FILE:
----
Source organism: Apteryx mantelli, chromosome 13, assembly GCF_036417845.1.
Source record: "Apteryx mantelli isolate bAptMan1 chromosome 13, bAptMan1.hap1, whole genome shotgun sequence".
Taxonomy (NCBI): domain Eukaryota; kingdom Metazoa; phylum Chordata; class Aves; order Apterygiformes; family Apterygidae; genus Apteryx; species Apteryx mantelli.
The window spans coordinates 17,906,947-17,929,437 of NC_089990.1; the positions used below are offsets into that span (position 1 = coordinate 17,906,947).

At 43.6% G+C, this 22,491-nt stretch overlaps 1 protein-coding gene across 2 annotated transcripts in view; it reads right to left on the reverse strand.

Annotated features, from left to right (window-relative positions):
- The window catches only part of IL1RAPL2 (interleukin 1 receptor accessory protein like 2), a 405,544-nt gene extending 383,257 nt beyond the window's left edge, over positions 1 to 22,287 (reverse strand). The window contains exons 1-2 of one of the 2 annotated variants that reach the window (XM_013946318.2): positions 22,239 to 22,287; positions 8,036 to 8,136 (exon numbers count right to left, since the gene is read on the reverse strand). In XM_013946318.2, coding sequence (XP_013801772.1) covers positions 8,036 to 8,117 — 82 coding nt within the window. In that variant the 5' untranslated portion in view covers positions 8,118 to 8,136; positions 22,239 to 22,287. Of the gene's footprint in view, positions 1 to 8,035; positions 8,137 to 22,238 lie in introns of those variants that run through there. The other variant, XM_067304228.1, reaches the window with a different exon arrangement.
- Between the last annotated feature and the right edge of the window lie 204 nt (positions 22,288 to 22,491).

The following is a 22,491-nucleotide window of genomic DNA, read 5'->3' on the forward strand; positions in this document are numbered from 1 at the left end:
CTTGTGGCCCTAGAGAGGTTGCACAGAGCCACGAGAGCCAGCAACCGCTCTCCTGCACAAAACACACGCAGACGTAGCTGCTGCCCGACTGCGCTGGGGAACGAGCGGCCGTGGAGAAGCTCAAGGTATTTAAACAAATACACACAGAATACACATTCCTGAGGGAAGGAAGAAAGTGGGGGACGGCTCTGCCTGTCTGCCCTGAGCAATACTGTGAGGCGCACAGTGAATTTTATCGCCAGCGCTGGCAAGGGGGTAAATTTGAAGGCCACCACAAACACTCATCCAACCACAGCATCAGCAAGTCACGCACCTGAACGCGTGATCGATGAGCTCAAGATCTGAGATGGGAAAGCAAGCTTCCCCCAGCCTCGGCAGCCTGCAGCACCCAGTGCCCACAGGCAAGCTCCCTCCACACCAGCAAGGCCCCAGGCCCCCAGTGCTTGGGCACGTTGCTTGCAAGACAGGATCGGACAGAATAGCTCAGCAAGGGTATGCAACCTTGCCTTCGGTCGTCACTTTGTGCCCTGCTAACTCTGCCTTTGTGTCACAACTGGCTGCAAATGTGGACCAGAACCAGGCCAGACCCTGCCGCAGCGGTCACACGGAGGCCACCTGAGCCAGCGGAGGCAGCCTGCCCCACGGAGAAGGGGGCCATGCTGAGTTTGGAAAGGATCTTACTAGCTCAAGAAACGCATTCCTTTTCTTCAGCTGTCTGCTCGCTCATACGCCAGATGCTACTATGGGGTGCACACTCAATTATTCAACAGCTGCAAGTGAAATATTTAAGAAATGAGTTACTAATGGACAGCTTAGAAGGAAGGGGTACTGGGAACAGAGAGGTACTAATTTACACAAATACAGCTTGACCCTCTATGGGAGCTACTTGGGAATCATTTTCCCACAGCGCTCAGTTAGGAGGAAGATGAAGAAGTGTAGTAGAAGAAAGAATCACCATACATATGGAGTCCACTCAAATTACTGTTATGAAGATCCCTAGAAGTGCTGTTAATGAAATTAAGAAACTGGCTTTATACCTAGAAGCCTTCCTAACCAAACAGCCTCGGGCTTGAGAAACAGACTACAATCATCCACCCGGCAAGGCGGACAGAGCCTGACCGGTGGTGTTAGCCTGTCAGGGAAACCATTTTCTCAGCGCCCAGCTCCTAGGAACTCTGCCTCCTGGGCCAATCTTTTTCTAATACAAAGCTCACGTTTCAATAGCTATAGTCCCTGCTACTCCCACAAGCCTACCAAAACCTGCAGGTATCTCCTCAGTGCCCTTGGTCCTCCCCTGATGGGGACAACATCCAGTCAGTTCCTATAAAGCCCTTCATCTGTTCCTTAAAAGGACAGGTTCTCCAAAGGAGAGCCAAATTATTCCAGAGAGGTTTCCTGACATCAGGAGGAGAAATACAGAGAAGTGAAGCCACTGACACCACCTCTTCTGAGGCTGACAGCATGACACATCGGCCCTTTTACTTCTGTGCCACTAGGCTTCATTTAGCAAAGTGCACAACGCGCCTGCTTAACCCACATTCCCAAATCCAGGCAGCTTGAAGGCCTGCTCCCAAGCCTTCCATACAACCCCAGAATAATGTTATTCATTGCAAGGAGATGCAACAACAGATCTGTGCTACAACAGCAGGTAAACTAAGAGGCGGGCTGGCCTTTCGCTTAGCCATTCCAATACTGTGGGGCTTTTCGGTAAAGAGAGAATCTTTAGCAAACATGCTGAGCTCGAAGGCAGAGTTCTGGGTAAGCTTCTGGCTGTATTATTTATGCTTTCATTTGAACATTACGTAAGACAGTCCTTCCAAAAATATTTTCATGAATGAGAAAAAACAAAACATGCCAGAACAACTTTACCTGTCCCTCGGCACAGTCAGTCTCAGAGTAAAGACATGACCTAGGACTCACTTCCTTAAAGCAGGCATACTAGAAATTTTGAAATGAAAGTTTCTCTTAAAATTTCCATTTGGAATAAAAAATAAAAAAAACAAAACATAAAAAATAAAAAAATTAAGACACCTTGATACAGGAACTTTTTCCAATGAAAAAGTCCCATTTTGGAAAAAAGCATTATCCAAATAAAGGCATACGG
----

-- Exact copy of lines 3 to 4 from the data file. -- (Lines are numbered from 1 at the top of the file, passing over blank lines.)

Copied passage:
Taxonomy (NCBI): domain Eukaryota; kingdom Metazoa; phylum Chordata; class Aves; order Apterygiformes; family Apterygidae; genus Apteryx; species Apteryx mantelli.
The window spans coordinates 17,906,947-17,929,437 of NC_089990.1; the positions used below are offsets into that span (position 1 = coordinate 17,906,947).